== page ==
The Commedia dell'Arte is an old Italian form of stage presentation, dating from the 16th century and featuring a series of stock characters like Arlecchino, Pantolone, Pulchnello, and Capitano. Everyone in the audience knew their comic weaknesses and looked forward to seeing them on display, kind of like a John Ford movie. The characters were called zanni and played practical jokes on each other (called "burle", which gives us "burlesque.") As in this movie the humor was often improvised. When the form was taken to France, Arlecchino became Harlequin, Pantalone became Pantaloon (from which we get our "pants"), Pulchinello morphed into Punch, and Capitano, a character who was a braggart soldier, was changed to Scaramouche and became an admired acrobatic mime, which suited French tastes. Sorry for the tedious introduction but it helps to get the interesting history out of the way fast.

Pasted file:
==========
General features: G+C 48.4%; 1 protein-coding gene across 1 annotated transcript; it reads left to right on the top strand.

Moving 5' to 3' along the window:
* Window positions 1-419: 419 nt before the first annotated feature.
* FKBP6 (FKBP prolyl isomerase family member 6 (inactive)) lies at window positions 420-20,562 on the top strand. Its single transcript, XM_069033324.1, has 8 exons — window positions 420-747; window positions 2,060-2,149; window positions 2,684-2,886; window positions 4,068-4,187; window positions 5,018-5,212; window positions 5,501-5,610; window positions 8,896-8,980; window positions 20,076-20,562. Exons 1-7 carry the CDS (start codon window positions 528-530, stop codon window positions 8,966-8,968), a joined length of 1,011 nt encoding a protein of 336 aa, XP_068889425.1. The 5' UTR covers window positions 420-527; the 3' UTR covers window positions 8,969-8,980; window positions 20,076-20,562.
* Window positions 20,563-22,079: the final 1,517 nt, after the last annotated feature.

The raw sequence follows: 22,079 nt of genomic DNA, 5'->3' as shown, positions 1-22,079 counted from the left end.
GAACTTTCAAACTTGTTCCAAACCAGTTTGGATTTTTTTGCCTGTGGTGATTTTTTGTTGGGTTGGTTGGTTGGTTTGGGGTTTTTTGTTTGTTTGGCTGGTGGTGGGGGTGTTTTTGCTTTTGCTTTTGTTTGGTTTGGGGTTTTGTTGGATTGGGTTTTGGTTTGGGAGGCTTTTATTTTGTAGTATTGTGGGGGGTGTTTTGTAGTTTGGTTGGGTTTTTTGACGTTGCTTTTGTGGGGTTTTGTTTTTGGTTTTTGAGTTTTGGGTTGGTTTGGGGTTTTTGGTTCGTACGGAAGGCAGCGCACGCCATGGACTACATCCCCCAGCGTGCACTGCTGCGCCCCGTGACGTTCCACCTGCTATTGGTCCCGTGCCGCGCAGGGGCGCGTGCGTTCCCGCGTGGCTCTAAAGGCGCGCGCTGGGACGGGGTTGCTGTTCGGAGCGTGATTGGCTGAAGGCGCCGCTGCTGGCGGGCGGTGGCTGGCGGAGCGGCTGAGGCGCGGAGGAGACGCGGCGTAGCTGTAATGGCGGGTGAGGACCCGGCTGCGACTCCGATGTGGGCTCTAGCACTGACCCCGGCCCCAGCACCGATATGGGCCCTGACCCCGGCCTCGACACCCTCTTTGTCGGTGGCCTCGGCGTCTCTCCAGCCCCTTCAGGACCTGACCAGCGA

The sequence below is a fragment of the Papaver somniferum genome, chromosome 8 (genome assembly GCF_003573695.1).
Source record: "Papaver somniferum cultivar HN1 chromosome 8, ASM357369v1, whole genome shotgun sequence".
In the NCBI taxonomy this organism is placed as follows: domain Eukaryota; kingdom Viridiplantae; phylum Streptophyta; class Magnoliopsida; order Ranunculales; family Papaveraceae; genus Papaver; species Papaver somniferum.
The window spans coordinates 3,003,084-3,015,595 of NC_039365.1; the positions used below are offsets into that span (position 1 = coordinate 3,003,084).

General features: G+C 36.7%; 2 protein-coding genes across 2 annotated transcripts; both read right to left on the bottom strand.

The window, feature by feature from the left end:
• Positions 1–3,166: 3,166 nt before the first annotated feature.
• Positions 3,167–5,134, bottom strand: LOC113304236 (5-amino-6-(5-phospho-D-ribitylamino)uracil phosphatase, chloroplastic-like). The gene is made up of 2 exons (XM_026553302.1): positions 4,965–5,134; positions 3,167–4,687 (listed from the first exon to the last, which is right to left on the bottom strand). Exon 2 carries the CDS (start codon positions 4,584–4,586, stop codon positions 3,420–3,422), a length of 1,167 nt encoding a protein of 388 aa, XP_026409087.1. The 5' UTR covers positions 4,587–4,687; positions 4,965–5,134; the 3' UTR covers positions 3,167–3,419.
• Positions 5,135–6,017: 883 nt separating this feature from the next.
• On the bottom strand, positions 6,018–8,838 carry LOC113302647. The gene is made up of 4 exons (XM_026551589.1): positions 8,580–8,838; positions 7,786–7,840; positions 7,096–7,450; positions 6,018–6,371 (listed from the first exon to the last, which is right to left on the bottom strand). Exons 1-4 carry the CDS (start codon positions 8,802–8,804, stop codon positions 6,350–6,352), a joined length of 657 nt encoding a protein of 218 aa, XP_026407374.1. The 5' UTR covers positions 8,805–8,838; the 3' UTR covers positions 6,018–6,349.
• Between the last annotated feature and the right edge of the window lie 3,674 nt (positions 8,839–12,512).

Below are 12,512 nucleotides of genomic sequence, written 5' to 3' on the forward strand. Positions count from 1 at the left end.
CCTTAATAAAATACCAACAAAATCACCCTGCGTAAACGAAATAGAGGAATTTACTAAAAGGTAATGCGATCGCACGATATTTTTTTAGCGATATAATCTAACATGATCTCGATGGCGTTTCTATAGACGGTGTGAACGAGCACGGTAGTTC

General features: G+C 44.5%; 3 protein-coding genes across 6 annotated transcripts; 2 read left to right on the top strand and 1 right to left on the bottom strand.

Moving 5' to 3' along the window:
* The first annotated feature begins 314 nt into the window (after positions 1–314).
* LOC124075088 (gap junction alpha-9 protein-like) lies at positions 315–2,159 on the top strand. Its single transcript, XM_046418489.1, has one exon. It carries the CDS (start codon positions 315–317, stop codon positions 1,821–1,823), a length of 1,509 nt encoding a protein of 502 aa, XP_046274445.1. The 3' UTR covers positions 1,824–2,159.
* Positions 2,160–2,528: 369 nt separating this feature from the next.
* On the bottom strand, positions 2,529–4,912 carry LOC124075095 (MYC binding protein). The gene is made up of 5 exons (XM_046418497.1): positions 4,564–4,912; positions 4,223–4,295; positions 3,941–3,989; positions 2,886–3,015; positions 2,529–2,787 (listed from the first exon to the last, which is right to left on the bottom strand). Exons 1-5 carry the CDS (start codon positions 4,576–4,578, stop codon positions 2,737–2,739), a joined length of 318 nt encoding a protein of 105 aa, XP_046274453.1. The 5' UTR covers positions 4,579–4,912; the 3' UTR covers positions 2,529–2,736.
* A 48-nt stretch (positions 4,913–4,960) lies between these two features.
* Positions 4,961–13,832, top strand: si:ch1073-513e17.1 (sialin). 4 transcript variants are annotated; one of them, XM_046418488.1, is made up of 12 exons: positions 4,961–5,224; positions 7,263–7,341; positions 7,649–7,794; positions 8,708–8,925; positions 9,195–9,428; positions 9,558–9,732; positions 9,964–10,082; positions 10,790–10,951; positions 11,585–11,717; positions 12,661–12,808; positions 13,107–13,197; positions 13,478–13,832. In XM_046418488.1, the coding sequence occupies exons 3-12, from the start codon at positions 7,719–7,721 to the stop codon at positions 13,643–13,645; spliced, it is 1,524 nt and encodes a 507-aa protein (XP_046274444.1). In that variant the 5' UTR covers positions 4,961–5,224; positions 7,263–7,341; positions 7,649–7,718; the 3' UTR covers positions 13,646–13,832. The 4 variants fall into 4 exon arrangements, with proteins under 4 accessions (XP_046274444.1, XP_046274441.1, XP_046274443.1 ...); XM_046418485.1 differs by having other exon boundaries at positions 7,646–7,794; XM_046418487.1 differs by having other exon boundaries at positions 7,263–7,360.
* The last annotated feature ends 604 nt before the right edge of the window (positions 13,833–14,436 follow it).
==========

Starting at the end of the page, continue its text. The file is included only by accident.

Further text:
The rest of the movie is a comic book and, like a comic book, filled with colorful people in comic-book costumes, zestful and exuberant. If you want a movie to have zip, one way of doing it is to have lots of people riding horses. But the horses should always be ridden at a gallop, and with slightly accelerated motion. (The gallops were shot partly in Golden Gate Park.) Another way of adding action is to have the lovers fight each other physically, as in "Taming of the Shrew", instead of wistfully melting into each others' arms at every meeting and parting. A third way is to build the main plot around a few well-choreographed action scenes -- and in this respect the movie is superb.
"Scaramouche" reminds one of Errol Flynn at his best, in "The Adventures of Robin Hood." Instead of Saxons and Normans, we have aristocrats and poor people. (Fortunately the Saxons in "Robin Hood" didn't win a revolution and implement a reign of terror.) The aristocrats dress in outrageously ornate costumes. The poor people are in dark clothes, like the figure on the Quaker Oats package.